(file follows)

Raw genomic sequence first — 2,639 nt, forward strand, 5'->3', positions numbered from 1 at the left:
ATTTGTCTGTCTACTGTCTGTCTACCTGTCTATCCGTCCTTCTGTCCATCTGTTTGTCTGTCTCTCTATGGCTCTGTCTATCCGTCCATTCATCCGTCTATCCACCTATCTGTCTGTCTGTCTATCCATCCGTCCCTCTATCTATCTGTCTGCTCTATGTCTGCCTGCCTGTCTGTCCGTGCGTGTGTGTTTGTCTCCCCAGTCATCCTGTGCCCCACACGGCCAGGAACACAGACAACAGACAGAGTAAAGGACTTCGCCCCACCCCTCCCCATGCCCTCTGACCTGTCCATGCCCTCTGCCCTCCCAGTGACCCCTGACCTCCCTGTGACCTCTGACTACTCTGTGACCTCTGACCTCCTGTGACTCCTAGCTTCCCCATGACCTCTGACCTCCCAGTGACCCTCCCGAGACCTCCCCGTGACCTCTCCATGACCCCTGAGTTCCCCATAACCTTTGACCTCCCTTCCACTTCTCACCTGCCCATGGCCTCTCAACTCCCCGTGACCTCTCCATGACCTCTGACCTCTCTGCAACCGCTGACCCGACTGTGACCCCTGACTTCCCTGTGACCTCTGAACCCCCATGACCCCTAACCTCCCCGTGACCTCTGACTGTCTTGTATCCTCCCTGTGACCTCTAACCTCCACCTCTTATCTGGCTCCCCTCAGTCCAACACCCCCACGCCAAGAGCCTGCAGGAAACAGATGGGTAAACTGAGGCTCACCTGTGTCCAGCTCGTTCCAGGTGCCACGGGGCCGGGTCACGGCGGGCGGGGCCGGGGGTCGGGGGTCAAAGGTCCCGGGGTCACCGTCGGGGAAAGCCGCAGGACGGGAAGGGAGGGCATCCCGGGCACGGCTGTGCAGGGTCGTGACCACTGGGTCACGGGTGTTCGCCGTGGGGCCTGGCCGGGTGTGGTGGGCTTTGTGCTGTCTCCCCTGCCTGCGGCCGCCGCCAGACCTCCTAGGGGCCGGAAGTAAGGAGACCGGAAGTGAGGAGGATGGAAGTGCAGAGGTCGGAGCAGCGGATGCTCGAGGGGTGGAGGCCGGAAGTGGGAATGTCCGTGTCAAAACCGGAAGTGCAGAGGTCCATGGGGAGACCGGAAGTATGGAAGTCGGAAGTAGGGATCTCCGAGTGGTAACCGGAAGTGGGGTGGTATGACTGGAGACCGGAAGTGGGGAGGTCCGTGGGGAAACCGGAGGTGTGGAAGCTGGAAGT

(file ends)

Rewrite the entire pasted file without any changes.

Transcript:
Raw genomic sequence first — 2,639 nt, forward strand, 5'->3', positions numbered from 1 at the left:
ATTTGTCTGTCTACTGTCTGTCTACCTGTCTATCCGTCCTTCTGTCCATCTGTTTGTCTGTCTCTCTATGGCTCTGTCTATCCGTCCATTCATCCGTCTATCCACCTATCTGTCTGTCTGTCTATCCATCCGTCCCTCTATCTATCTGTCTGCTCTATGTCTGCCTGCCTGTCTGTCCGTGCGTGTGTGTTTGTCTCCCCAGTCATCCTGTGCCCCACACGGCCAGGAACACAGACAACAGACAGAGTAAAGGACTTCGCCCCACCCCTCCCCATGCCCTCTGACCTGTCCATGCCCTCTGCCCTCCCAGTGACCCCTGACCTCCCTGTGACCTCTGACTACTCTGTGACCTCTGACCTCCTGTGACTCCTAGCTTCCCCATGACCTCTGACCTCCCAGTGACCCTCCCGAGACCTCCCCGTGACCTCTCCATGACCCCTGAGTTCCCCATAACCTTTGACCTCCCTTCCACTTCTCACCTGCCCATGGCCTCTCAACTCCCCGTGACCTCTCCATGACCTCTGACCTCTCTGCAACCGCTGACCCGACTGTGACCCCTGACTTCCCTGTGACCTCTGAACCCCCATGACCCCTAACCTCCCCGTGACCTCTGACTGTCTTGTATCCTCCCTGTGACCTCTAACCTCCACCTCTTATCTGGCTCCCCTCAGTCCAACACCCCCACGCCAAGAGCCTGCAGGAAACAGATGGGTAAACTGAGGCTCACCTGTGTCCAGCTCGTTCCAGGTGCCACGGGGCCGGGTCACGGCGGGCGGGGCCGGGGGTCGGGGGTCAAAGGTCCCGGGGTCACCGTCGGGGAAAGCCGCAGGACGGGAAGGGAGGGCATCCCGGGCACGGCTGTGCAGGGTCGTGACCACTGGGTCACGGGTGTTCGCCGTGGGGCCTGGCCGGGTGTGGTGGGCTTTGTGCTGTCTCCCCTGCCTGCGGCCGCCGCCAGACCTCCTAGGGGCCGGAAGTAAGGAGACCGGAAGTGAGGAGGATGGAAGTGCAGAGGTCGGAGCAGCGGATGCTCGAGGGGTGGAGGCCGGAAGTGGGAATGTCCGTGTCAAAACCGGAAGTGCAGAGGTCCATGGGGAGACCGGAAGTATGGAAGTCGGAAGTAGGGATCTCCGAGTGGTAACCGGAAGTGGGGTGGTATGACTGGAGACCGGAAGTGGGGAGGTCCGTGGGGAAACCGGAGGTGTGGAAGCTGGAAGT